Comparing Ellison’s “Battle Royal” to Faulkner’s “Was”

“”Wins Sibbey, damn it!” Mr. Hubert said. “Wins Sibbey! What the hell else are we setting up till midnight arguing about? The lowest hand wins Sibbey and buys the niggers,”” (Faulkner 23).

“They caught her just as she reached a door, raised her from the floor, and tossed her as college boys are tossed at a hazing, and above her red, fixed-smiling lips I saw the terror and disgust in her eyes, almost like my own terror and that which I saw in some of the other boys,” (Ellison 1214).

Scenes of intense subjugation often permeate literature, particularly literature focused on the plight of the twentieth century African American. Often, these scenes of African Americans mirror those of women; both Ellison’s “Battle Royal” and Faulkner’s “Was” examine the mistreatment of African Americans, but they also acknowledge the suppression of women. Just as Sophonsiba Beauchamp’s future is ultimately determined by a poker game conducted by white men, so white men also control the blond woman in “Battle Royal”. Initially, both women are portrayed as possessing command over their actions. Sophonsiba is likened to a bear, seducing men into her den (Faulkner 21). The blond woman dances sensuously, hypnotizing the men who encircle her. Despite these initial impressions, both authors eventual lead the reader to understand that the women are not as free as they first appear. In both cases, the women are reduced to animals, just as there their African American counterparts often are. Sophonsiba is traded back and forth for money, bringing to mind prostitution. Similarly, the blond woman’s features are described as “the hair” and “the face” and “the eyes”, rather than “her hair” and “her face” and “her eyes” (Ellison 1213). The deliberate switch from “her” to “the” dehumanizes the blond women. Her features are not her own, but, rather, her features belong to those who view her. The sensual display she enacts is not by her own free will, but for the pleasure of the white men who surround her. Though money is not directly involved with the blond woman, the nudity does bring to mind prostitution-like scenarios, just as Faulkner’s “Was”.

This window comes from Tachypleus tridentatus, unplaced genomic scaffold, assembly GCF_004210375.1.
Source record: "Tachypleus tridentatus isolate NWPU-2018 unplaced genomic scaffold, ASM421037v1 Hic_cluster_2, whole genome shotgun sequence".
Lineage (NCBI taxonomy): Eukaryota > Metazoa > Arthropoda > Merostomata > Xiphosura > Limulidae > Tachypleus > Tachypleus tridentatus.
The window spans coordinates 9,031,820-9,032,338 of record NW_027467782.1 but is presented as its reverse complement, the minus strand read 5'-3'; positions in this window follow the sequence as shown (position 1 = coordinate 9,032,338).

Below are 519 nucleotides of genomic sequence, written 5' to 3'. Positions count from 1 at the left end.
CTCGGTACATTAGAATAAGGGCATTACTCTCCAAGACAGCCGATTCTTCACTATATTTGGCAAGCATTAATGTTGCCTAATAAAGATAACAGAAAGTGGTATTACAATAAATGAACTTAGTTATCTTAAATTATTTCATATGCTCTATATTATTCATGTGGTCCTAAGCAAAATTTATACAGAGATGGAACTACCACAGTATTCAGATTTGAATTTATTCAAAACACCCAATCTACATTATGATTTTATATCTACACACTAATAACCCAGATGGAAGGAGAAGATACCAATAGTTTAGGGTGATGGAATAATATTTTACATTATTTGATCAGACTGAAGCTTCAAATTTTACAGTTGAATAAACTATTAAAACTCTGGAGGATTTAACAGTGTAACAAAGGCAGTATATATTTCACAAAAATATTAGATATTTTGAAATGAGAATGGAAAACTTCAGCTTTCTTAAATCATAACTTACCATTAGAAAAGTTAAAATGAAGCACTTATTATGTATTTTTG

One interesting difference between the portrayal of Sophonsiba and the blond woman is that Ellison allows the reader to glimpse the blond woman’s potential emotions. Though the reader is limited to the view of the narrator, the narrator perceptively notices that the blond woman’s eyes possess “terror and disgust” (Ellison 1214). The narrator’s acknowledgement of the blond woman’s potential feelings conflicts with his initial observations, which used the word “the” rather than “her”. In addition to serving as a device to compare the blond woman’s subjectivity to his own, perhaps the narrator’s initial observations contrast to his later observations to highlight the difference between early perceptions and later improved understanding and possible formation of empathy. This possible evolution in the narrator’s attitude might thus be present to suggest a method for white men to similarly learn to the view African American men with more awareness and understanding.

… any man who ever played poker once with Uncle Buddy would never mistake him again for Uncle Buck or anybody else. (Faulkner p.7)